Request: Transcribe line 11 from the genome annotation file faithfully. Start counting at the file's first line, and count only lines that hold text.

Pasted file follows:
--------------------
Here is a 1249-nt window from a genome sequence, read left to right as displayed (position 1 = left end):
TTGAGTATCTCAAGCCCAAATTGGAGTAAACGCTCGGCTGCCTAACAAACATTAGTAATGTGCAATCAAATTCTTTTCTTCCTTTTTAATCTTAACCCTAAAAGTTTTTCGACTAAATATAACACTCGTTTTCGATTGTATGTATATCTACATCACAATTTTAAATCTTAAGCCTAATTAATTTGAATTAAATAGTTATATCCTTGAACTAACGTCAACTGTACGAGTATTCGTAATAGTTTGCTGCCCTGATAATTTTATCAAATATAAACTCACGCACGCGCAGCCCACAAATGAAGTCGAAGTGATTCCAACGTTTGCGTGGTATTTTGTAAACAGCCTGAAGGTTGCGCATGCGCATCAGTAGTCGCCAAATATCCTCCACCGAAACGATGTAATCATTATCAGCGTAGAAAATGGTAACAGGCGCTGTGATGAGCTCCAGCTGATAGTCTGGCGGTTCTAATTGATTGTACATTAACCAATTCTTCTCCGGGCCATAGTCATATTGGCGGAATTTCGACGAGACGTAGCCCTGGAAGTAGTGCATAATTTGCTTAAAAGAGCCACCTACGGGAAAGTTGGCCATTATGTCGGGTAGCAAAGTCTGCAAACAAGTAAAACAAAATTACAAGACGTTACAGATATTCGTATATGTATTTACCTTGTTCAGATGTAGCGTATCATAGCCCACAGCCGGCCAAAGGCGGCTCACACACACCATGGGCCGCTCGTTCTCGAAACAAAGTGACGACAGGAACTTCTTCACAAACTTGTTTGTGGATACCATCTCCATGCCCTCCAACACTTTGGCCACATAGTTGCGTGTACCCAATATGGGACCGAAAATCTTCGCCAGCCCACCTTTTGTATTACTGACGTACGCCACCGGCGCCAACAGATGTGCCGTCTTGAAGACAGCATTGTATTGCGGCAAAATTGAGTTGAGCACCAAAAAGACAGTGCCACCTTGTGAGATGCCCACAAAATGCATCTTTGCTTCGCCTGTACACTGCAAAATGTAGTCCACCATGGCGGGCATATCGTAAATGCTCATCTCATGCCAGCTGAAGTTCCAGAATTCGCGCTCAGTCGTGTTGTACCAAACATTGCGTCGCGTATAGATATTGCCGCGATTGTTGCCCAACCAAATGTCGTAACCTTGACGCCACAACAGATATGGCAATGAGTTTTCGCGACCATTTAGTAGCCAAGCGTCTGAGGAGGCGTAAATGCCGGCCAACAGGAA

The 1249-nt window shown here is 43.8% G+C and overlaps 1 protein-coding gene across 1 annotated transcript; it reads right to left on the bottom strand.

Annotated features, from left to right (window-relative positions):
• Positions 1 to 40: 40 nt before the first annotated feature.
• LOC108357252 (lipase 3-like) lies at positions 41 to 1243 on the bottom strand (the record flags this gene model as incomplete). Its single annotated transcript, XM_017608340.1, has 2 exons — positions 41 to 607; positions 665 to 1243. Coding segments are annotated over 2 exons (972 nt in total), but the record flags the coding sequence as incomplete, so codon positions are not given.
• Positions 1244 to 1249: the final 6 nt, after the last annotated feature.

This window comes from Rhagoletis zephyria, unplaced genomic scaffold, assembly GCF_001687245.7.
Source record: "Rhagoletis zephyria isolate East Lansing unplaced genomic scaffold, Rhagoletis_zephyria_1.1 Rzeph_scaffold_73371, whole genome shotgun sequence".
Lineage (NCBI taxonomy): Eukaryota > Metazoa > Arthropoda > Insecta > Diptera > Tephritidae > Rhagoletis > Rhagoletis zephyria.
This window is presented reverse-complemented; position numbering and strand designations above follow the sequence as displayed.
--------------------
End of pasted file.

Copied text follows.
This window is presented reverse-complemented; position numbering and strand designations above follow the sequence as displayed.